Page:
FOX Business: The Power to Prosper
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The Dow made a push into positive territory, after falling as much as 111 points, as market participants parsed euro zone headlines and weighed economic fears.
As of 11:50 a.m. ET, the Dow Jones Industrial Average rose 4.4 points, or 0.03%, to 11,112, the S&P 500 gained 2.3 points, or 0.2%, to 1,175 and the Nasdaq Composite climbed 14.6 points, or 0.58%, to 2,547.
American markets have been highly-sensitive to developments from the from the other side of the Atlantic as market participants have worried that Europe's sovereign debt crisis may pose a threat to the global financial system.
Reports from traders saying Austria was unable to back a key financial stability facility initially sent the blue chips diving 111 points in a flash. However, the markets came back considerably after news broke that the vote in Austria was, in fact, delayed, and not rejected outright.
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"It should be possible to convene a special session at the end of September or early October. It depends on the parliament," Reuters quoted a finance ministry spokesman as saying. "This can cause a delay but cannot endanger the decision."
Moody's slashed the credit rating of two major French banks, Societe Generale and Credit Agricole, on Monday amid concerns over their exposure to Greek sovereign debt, which initially pressured European markets.
However, commentary from European Commission President Jose Manuel Barroso suggesting it would present options for developing a so-called euro bond helped ease the tensions. A euro bond, analysts say, would likely be issued and backed by all 17 countries in the euro bloc.
This would be beneficial to struggling peripheral countries such as Greece and Portugal because stronger economies would essentially be underwriting the debt. Germany, the region's biggest economy, has strongly objected to such bonds recently, and a ruling by its Federal court would make it a difficult measure to pass.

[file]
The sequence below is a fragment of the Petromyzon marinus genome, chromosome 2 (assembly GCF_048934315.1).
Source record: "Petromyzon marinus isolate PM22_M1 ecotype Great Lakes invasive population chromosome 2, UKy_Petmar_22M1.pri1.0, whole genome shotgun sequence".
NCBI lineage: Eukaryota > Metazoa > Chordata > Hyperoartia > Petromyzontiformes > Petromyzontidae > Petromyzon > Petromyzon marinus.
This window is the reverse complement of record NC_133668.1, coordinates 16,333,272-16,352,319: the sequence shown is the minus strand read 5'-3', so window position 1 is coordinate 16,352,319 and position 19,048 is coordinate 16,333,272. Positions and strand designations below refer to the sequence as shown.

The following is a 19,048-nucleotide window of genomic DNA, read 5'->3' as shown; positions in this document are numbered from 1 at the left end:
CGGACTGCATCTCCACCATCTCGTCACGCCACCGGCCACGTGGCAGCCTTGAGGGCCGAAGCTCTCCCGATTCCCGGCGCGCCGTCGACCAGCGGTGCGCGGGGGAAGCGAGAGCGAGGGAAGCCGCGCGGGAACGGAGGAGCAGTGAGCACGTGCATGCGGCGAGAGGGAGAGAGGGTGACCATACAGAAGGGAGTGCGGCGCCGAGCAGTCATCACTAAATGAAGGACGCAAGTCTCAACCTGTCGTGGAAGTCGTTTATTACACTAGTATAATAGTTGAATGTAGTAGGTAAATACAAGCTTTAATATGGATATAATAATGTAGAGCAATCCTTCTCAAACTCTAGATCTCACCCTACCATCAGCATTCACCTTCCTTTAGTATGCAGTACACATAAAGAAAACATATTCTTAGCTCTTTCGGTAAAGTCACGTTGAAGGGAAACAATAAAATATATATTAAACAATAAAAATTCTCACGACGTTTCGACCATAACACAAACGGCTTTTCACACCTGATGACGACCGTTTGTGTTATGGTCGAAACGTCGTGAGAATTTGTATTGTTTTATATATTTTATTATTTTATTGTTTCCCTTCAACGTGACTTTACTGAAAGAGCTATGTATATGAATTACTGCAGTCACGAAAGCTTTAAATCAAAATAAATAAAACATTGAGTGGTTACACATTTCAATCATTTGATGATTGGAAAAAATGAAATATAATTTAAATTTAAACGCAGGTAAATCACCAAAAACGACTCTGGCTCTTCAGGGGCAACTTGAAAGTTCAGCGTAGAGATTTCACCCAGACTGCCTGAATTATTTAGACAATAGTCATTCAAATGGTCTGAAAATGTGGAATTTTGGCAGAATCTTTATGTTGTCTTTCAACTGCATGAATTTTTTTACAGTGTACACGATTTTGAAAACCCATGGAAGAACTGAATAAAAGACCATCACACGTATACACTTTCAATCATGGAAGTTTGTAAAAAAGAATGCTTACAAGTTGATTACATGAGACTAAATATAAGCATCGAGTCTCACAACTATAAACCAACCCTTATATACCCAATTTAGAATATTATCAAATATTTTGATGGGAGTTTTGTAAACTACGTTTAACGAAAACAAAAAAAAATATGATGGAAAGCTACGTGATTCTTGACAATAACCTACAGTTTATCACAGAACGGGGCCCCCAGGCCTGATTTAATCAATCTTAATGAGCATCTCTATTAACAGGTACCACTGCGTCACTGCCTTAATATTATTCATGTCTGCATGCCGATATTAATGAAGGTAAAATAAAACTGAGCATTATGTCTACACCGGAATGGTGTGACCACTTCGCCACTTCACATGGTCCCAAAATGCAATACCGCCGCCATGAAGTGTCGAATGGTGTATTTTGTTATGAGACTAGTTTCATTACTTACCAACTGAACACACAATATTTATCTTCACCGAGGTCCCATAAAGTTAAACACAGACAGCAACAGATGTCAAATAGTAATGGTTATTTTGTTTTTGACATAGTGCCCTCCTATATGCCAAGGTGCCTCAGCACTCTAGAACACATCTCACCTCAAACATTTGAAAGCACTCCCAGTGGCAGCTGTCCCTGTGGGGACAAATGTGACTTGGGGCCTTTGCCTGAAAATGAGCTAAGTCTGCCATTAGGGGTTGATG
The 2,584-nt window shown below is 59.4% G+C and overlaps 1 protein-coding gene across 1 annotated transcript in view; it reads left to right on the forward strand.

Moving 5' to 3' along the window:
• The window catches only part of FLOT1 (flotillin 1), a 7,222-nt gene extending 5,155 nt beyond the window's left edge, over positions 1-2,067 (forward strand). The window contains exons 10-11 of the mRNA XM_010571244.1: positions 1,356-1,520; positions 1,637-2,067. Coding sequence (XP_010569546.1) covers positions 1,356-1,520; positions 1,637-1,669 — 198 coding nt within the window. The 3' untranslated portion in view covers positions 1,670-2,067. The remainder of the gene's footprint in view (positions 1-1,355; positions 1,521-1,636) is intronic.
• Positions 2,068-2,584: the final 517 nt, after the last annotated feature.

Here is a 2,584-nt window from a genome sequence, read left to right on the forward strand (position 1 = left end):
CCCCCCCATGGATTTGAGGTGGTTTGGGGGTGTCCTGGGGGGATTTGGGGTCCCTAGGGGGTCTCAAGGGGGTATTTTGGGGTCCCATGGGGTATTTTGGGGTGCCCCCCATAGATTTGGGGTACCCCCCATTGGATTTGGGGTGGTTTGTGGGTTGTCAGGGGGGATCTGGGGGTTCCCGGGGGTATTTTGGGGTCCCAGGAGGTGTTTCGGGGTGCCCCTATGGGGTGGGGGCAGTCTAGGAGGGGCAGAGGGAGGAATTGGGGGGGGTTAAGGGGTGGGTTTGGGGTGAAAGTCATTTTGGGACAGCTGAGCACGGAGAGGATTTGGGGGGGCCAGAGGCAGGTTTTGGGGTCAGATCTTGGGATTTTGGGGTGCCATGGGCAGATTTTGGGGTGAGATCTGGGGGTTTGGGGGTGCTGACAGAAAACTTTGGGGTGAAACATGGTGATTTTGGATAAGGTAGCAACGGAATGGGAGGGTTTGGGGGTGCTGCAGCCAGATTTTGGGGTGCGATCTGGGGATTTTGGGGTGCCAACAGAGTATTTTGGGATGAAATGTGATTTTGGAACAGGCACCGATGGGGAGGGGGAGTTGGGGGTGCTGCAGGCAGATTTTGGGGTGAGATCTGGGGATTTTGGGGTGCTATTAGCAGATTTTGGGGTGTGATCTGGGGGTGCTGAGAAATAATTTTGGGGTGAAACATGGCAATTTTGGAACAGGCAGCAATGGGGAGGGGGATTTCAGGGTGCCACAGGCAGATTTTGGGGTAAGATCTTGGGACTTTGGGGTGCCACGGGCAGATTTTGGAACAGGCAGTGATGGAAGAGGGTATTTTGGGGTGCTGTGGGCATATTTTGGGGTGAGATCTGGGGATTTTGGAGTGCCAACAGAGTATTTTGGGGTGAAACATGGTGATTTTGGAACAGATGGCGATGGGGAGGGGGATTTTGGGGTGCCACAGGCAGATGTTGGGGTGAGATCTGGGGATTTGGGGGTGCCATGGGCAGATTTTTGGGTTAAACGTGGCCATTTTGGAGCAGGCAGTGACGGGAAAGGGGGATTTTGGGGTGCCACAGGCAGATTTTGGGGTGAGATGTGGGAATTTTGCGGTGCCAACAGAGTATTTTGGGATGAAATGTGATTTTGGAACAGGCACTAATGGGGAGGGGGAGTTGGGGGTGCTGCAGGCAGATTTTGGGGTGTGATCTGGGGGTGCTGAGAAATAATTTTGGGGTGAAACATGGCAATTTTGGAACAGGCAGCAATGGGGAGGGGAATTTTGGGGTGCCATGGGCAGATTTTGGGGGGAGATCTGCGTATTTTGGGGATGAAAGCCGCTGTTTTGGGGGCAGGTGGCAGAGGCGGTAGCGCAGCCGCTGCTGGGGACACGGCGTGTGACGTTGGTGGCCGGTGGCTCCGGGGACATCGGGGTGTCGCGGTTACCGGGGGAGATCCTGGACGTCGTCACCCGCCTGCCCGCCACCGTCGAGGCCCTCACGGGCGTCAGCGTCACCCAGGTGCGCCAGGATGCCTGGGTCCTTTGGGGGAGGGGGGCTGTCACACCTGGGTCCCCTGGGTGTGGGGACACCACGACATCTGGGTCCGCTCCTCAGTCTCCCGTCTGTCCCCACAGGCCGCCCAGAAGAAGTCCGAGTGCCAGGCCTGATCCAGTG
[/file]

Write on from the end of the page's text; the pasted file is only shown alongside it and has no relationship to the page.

The pace of major economic data releases is the heaviest on Wednesday and Thursday this week. Inflation at the wholesale level was unchanged in August, compared with expectations of a 0.1% decline. Excluding the food and energy components, prices were up 0.1%, a slightly smaller gain than the 0.2% economists forecast. A more closely-watched report on consumer inflation is expected to be released on Thursday.
Retail sales were also unchanged for the month, a weaker reading than the 0.2% gain economists anticipated. Analysts will be looking to what extent Hurricane Irene and growing economic headwinds hit sales by companies like Target (TGT) during the important back-to-school season.
Business inventories climbed 0.4% in July, compared with expectations of a 0.5% rise. Sales, meanwhile, edged higher by 0.7% on the month.
In currencies, the euro gained 0.18% against the U.S. dollar, while the greenback fell 0.03% against a basket of world currencies.
Energy markets extended losses on a mixed inventor reports. Crude inventories tumbled 6.7 million barrels, a much bigger fall than the 3.1 million analysts forecast. Gasoline stocks, however, rose 1.9 million barrels compared with estimates of a 500,000 barrel drop.
Light, sweet crude fell $1.24, or 1.4%, to $88.95 a barrel. Wholesale RBOB gasoline fell 3 cents, or 1.1%, to $2.71 a gallon.
Gold slipped $4.30, or 0.23%, to $1,826 a troy ounce. The yield on the benchmark 10-year Treasury note increased slightly to 2.017% as investors have moved back into equity markets this week.
Prices at the pump edged slightly lower overnight. A gallon of regular costs $3.63 on average nationwide, up from $3.59 last month, and well higher than the $2.72 drivers paid last year, according to the AAA Fuel Gauge report.
The English FTSE 100 climbed 1.3% to 5,241, the French CAC 40 climbed 1.8% to 2,946 and the German DAX soared 3.3% to 5,336.
In Asia, the Japanese Nikkei 225 slid 1.1% to 8,519 and the Chinese Hang Seng edged 0.08% higher to 19,045.